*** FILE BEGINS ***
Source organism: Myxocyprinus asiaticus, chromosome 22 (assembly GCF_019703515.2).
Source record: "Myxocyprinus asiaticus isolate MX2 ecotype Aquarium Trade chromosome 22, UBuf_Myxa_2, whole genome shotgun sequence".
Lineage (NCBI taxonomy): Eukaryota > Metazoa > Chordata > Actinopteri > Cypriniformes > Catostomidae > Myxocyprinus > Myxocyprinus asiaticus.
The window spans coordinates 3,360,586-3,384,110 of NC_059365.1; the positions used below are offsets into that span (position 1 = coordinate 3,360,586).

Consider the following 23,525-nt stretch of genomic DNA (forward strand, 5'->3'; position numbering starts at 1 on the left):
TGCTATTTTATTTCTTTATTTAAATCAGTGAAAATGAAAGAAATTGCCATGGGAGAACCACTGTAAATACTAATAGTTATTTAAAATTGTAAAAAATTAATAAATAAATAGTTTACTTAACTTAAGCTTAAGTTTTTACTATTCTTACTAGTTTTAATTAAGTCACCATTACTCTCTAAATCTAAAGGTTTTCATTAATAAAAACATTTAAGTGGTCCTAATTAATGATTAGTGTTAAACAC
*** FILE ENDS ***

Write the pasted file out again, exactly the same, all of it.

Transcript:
Source organism: Myxocyprinus asiaticus, chromosome 22 (assembly GCF_019703515.2).
Source record: "Myxocyprinus asiaticus isolate MX2 ecotype Aquarium Trade chromosome 22, UBuf_Myxa_2, whole genome shotgun sequence".
Lineage (NCBI taxonomy): Eukaryota > Metazoa > Chordata > Actinopteri > Cypriniformes > Catostomidae > Myxocyprinus > Myxocyprinus asiaticus.
The window spans coordinates 3,360,586-3,384,110 of NC_059365.1; the positions used below are offsets into that span (position 1 = coordinate 3,360,586).

Consider the following 23,525-nt stretch of genomic DNA (forward strand, 5'->3'; position numbering starts at 1 on the left):
TGCTATTTTATTTCTTTATTTAAATCAGTGAAAATGAAAGAAATTGCCATGGGAGAACCACTGTAAATACTAATAGTTATTTAAAATTGTAAAAAATTAATAAATAAATAGTTTACTTAACTTAAGCTTAAGTTTTTACTATTCTTACTAGTTTTAATTAAGTCACCATTACTCTCTAAATCTAAAGGTTTTCATTAATAAAAACATTTAAGTGGTCCTAATTAATGATTAGTGTTAAACAC